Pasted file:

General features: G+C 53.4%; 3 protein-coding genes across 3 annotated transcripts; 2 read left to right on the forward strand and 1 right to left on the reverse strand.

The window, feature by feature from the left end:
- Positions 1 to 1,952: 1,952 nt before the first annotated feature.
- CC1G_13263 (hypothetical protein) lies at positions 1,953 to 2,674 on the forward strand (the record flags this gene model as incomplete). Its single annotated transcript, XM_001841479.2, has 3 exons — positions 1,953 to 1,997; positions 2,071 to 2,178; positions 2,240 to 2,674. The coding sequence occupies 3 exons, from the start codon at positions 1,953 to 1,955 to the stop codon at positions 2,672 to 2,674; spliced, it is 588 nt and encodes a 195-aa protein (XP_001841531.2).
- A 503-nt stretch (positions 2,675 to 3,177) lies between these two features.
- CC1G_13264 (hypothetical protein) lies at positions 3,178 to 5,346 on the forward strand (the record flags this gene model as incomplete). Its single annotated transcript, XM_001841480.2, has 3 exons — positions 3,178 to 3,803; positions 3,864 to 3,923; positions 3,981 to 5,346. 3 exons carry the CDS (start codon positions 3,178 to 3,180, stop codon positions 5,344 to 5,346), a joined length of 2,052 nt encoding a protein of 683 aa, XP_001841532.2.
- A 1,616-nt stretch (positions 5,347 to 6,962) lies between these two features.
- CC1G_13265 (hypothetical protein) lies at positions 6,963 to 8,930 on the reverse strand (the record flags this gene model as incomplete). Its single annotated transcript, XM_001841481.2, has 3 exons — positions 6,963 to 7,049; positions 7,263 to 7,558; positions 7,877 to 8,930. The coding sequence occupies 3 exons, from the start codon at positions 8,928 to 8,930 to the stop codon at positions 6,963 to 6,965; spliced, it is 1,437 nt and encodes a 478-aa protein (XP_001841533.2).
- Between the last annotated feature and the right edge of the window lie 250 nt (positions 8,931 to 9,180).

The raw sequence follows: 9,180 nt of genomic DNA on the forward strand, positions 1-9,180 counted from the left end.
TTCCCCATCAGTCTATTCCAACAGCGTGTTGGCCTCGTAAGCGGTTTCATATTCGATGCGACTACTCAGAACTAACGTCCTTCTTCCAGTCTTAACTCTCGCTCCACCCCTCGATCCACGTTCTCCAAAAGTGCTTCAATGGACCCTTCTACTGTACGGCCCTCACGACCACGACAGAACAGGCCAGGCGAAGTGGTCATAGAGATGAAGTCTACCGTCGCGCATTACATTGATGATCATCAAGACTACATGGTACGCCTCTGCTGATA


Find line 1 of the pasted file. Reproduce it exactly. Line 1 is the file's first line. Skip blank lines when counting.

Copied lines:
General features: G+C 53.4%; 3 protein-coding genes across 3 annotated transcripts; 2 read left to right on the forward strand and 1 right to left on the reverse strand.